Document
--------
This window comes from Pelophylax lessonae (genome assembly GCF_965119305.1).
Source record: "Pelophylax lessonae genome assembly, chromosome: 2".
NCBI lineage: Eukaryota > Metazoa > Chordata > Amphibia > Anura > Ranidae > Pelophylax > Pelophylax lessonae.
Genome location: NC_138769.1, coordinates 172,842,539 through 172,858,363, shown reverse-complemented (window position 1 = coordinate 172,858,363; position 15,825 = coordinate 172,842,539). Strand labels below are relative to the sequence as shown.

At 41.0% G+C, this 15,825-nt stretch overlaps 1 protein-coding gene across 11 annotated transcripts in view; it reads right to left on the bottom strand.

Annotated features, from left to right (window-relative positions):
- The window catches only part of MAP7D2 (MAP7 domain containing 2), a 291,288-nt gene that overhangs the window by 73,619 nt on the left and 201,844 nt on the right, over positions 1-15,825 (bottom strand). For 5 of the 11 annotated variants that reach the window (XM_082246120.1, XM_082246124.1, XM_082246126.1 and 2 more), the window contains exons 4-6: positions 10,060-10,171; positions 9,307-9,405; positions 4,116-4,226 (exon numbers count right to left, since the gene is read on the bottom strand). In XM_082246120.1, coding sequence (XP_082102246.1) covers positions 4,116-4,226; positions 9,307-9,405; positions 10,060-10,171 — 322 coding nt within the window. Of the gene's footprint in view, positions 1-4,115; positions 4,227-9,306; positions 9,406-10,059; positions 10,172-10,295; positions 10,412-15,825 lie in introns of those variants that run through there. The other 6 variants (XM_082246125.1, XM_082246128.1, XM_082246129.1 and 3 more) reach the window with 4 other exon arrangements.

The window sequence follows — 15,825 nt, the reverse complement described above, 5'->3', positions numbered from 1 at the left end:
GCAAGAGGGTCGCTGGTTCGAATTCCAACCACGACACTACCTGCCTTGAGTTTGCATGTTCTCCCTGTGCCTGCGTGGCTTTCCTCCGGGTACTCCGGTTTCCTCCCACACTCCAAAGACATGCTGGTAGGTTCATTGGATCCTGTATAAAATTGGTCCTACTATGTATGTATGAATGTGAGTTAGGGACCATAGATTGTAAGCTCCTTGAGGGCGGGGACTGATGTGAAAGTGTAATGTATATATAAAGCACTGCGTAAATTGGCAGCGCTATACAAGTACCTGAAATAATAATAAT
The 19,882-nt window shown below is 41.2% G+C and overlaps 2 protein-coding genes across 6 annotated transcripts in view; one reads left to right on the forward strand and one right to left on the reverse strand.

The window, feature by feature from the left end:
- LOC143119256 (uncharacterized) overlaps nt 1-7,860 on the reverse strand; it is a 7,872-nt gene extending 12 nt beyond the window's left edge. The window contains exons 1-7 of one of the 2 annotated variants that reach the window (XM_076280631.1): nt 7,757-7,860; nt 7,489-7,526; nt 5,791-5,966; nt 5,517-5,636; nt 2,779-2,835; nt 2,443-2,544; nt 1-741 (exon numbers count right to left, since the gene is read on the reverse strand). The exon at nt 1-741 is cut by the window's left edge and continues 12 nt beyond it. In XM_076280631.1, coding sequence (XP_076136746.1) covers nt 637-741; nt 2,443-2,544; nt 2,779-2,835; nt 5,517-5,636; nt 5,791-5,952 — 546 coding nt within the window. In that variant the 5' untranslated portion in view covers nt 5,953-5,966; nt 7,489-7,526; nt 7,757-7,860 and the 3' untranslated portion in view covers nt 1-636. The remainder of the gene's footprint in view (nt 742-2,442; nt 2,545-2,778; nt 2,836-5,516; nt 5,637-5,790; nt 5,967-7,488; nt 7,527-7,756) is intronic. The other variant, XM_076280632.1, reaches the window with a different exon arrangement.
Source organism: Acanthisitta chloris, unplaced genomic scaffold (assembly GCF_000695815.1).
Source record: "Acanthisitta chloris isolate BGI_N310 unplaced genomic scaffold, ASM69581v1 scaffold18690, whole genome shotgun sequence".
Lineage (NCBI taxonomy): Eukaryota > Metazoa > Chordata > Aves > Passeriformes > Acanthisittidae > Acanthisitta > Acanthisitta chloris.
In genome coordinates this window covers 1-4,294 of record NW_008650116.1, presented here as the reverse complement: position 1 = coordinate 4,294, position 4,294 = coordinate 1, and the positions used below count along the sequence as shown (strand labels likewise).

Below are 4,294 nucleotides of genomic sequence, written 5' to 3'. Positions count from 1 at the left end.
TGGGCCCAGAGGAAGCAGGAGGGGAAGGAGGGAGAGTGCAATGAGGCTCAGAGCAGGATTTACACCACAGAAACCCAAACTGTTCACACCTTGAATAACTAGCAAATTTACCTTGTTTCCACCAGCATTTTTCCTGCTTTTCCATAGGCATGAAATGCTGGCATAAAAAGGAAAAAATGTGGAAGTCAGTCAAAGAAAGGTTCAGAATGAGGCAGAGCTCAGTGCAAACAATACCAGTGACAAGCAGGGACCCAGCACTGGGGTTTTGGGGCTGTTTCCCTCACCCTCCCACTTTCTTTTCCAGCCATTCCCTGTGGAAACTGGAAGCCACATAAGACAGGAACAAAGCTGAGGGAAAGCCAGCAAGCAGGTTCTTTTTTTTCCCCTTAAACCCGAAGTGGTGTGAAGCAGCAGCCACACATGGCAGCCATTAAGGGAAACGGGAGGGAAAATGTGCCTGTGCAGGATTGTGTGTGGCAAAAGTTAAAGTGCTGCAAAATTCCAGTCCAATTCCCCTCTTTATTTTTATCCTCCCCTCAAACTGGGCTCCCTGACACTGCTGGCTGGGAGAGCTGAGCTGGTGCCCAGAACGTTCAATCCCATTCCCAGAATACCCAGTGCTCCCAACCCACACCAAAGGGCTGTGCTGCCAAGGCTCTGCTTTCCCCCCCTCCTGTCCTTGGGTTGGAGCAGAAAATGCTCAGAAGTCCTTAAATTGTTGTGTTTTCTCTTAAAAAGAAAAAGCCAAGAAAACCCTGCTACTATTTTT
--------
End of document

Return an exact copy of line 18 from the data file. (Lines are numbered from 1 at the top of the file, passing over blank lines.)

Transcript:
TGGGCCCAGAGGAAGCAGGAGGGGAAGGAGGGAGAGTGCAATGAGGCTCAGAGCAGGATTTACACCACAGAAACCCAAACTGTTCACACCTTGAATAACTAGCAAATTTACCTTGTTTCCACCAGCATTTTTCCTGCTTTTCCATAGGCATGAAATGCTGGCATAAAAAGGAAAAAATGTGGAAGTCAGTCAAAGAAAGGTTCAGAATGAGGCAGAGCTCAGTGCAAACAATACCAGTGACAAGCAGGGACCCAGCACTGGGGTTTTGGGGCTGTTTCCCTCACCCTCCCACTTTCTTTTCCAGCCATTCCCTGTGGAAACTGGAAGCCACATAAGACAGGAACAAAGCTGAGGGAAAGCCAGCAAGCAGGTTCTTTTTTTTCCCCTTAAACCCGAAGTGGTGTGAAGCAGCAGCCACACATGGCAGCCATTAAGGGAAACGGGAGGGAAAATGTGCCTGTGCAGGATTGTGTGTGGCAAAAGTTAAAGTGCTGCAAAATTCCAGTCCAATTCCCCTCTTTATTTTTATCCTCCCCTCAAACTGGGCTCCCTGACACTGCTGGCTGGGAGAGCTGAGCTGGTGCCCAGAACGTTCAATCCCATTCCCAGAATACCCAGTGCTCCCAACCCACACCAAAGGGCTGTGCTGCCAAGGCTCTGCTTTCCCCCCCTCCTGTCCTTGGGTTGGAGCAGAAAATGCTCAGAAGTCCTTAAATTGTTGTGTTTTCTCTTAAAAAGAAAAAGCCAAGAAAACCCTGCTACTATTTTT